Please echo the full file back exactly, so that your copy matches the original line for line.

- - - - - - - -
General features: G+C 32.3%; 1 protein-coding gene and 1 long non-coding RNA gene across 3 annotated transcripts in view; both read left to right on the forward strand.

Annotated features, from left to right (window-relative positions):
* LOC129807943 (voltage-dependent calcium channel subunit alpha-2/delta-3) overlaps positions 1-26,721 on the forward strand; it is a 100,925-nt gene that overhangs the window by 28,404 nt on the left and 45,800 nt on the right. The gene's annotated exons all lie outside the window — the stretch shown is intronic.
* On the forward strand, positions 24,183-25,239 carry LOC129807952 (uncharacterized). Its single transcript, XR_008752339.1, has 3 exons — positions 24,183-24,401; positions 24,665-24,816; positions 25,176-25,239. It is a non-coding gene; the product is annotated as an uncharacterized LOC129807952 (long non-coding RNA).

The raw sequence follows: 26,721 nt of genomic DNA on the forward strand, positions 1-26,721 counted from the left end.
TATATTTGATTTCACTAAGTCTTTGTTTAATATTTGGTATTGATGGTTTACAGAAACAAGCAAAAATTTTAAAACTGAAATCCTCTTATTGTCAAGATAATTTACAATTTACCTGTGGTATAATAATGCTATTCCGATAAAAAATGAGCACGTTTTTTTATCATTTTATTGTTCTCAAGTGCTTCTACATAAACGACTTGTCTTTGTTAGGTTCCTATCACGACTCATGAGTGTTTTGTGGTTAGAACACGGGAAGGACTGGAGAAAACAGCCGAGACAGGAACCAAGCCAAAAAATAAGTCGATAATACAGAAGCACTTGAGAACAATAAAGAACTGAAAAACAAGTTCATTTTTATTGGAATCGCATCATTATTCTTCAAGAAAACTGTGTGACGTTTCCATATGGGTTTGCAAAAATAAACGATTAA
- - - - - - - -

General features: G+C 32.3%; 1 protein-coding gene and 1 long non-coding RNA gene across 3 annotated transcripts in view; both read left to right on the forward strand.

Annotated features, from left to right (window-relative positions):
* LOC129807943 (voltage-dependent calcium channel subunit alpha-2/delta-3) overlaps positions 1-26,721 on the forward strand; it is a 100,925-nt gene that overhangs the window by 28,404 nt on the left and 45,800 nt on the right. The gene's annotated exons all lie outside the window — the stretch shown is intronic.
* On the forward strand, positions 24,183-25,239 carry LOC129807952 (uncharacterized). Its single transcript, XR_008752339.1, has 3 exons — positions 24,183-24,401; positions 24,665-24,816; positions 25,176-25,239. It is a non-coding gene; the product is annotated as an uncharacterized LOC129807952 (long non-coding RNA).

The raw sequence follows: 26,721 nt of genomic DNA on the forward strand, positions 1-26,721 counted from the left end.
TATATTTGATTTCACTAAGTCTTTGTTTAATATTTGGTATTGATGGTTTACAGAAACAAGCAAAAATTTTAAAACTGAAATCCTCTTATTGTCAAGATAATTTACAATTTACCTGTGGTATAATAATGCTATTCCGATAAAAAATGAGCACGTTTTTTTATCATTTTATTGTTCTCAAGTGCTTCTACATAAACGACTTGTCTTTGTTAGGTTCCTATCACGACTCATGAGTGTTTTGTGGTTAGAACACGGGAAGGACTGGAGAAAACAGCCGAGACAGGAACCAAGCCAAAAAATAAGTCGATAATACAGAAGCACTTGAGAACAATAAAGAACTGAAAAACAAGTTCATTTTTATTGGAATCGCATCATTATTCTTCAAGAAAACTGTGTGACGTTTCCATATGGGTTTGCAAAAATAAACGATTAA